Tourism month: Event research extends to religious gatherings Reply

September is Tourism Month in this year we will again be making a number of posts linking our research to the challenges and opportunities in this sector:

ZCC at Moria, photo by ivanmuller.co.za

ZCC at Moria, photo by ivanmuller.co.za

Event research extends to religious gatherings, by Andrea Saayman.

Recent research by Andrea and Melville Saayman of TREES, in collaboration with Agyapong Gyekye at the University of Venda, investigates the economics of the Zion Christian Church (ZCC) gathering at Moria, in the Limpopo province of South Africa.  Compared to countries such as Saudi Arabia, India, the Vatican City and Portugal, South Africa is not renowned for its focus on religious tourism.  However, more than 1.2 million pilgrims travel to Moria annually to attend the gathering of the ZCC held over Easter weekend.  The ZCC is the largest indigenous church in Southern Africa, with a membership of more than 20 million. The church was founded in 1910 by Engenas Lekganyane.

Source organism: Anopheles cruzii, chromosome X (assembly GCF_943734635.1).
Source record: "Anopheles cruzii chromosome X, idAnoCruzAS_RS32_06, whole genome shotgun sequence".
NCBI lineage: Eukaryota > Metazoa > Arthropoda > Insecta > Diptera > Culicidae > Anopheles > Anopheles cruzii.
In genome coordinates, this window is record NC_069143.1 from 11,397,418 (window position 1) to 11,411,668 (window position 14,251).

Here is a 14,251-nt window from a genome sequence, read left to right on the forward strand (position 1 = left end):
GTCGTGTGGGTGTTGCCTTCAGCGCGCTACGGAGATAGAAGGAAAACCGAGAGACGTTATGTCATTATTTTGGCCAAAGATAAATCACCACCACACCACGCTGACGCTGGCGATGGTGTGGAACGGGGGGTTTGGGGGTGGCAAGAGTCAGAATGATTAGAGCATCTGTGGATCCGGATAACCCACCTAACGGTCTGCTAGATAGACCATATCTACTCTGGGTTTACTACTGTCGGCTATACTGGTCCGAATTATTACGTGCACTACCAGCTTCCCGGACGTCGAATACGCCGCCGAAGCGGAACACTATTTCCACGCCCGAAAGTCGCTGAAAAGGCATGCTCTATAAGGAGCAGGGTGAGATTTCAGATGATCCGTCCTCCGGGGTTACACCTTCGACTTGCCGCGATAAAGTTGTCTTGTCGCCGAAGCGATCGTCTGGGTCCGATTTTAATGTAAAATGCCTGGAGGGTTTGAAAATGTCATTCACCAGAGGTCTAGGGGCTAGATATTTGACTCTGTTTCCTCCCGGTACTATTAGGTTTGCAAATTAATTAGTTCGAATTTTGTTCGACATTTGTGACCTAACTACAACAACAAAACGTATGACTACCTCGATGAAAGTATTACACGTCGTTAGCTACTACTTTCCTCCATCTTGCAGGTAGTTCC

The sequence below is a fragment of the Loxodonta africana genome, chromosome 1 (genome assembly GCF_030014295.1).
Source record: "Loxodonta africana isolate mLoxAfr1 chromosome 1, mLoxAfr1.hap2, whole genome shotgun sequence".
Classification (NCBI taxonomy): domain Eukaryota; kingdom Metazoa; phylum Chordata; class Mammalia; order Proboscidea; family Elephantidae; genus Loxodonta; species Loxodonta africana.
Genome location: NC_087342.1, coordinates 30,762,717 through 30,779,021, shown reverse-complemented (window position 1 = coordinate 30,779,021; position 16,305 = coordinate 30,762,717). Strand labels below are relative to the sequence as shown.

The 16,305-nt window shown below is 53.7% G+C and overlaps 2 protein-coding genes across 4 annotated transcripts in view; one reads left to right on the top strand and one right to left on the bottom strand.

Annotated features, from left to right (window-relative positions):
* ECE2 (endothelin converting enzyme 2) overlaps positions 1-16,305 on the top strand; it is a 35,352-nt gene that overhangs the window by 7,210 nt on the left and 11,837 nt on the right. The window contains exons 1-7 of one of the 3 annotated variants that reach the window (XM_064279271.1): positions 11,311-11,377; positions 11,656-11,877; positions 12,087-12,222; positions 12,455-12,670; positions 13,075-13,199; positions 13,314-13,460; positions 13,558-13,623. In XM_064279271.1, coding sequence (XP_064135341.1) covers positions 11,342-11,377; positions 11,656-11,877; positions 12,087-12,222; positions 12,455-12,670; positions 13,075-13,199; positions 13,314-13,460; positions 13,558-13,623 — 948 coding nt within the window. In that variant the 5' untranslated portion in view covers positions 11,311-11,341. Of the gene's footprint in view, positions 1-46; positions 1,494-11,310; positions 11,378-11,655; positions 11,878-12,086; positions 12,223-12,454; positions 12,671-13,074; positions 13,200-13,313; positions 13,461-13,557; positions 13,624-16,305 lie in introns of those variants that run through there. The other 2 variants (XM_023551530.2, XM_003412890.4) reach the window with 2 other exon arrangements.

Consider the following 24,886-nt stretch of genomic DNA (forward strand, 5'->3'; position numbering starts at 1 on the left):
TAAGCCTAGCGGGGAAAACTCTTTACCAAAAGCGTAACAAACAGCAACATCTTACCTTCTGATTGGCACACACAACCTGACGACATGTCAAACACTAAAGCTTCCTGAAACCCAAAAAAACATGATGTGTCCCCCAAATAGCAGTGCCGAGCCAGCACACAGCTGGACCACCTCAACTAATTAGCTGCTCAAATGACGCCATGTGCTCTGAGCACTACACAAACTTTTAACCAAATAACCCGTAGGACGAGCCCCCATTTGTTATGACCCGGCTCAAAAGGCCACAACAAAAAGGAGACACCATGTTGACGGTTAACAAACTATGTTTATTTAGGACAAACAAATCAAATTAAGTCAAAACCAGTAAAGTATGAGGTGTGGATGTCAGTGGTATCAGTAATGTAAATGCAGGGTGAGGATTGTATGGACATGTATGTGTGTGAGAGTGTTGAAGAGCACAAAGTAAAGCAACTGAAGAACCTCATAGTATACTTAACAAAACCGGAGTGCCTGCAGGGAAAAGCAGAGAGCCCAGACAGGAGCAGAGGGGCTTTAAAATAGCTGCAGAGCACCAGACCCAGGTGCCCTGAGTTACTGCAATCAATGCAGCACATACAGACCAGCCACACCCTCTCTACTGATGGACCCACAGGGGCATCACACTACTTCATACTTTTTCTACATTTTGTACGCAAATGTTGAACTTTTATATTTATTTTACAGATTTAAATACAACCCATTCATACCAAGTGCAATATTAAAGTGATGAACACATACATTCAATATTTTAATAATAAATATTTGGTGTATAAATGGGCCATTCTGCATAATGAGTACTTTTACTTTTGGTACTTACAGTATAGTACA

A survey of 800 pilgrims during the gathering at Moria 2011 revealed that most pilgrims are domestic tourists (95%) with only approximately 5% originating from outside the country’s borders. The church provides tented accommodation, but many pilgrims stay in busses during the 3 days of prayer. Local food vendors provide some nourishment and it is therefore not surprising that the spending per pilgrim is quite low. Total spending by pilgrims is calculated to be R365.5 million. Through direct and indirect linkages between industries, as well as induced effects due to increased income of consumers, the total impact that this yearly religious event has on the economy of Limpopo is estimated at to exceed R400 million.

Although the influence that the event has on the local economy is small compared to large religious events, such as the Muslim pilgrimage to Mecca, it still remains a substantial event hosted by the Limpopo province and the most noticeable religious gathering in Southern Africa.

The full research article is forthcoming in the International Journal of Tourism Research.

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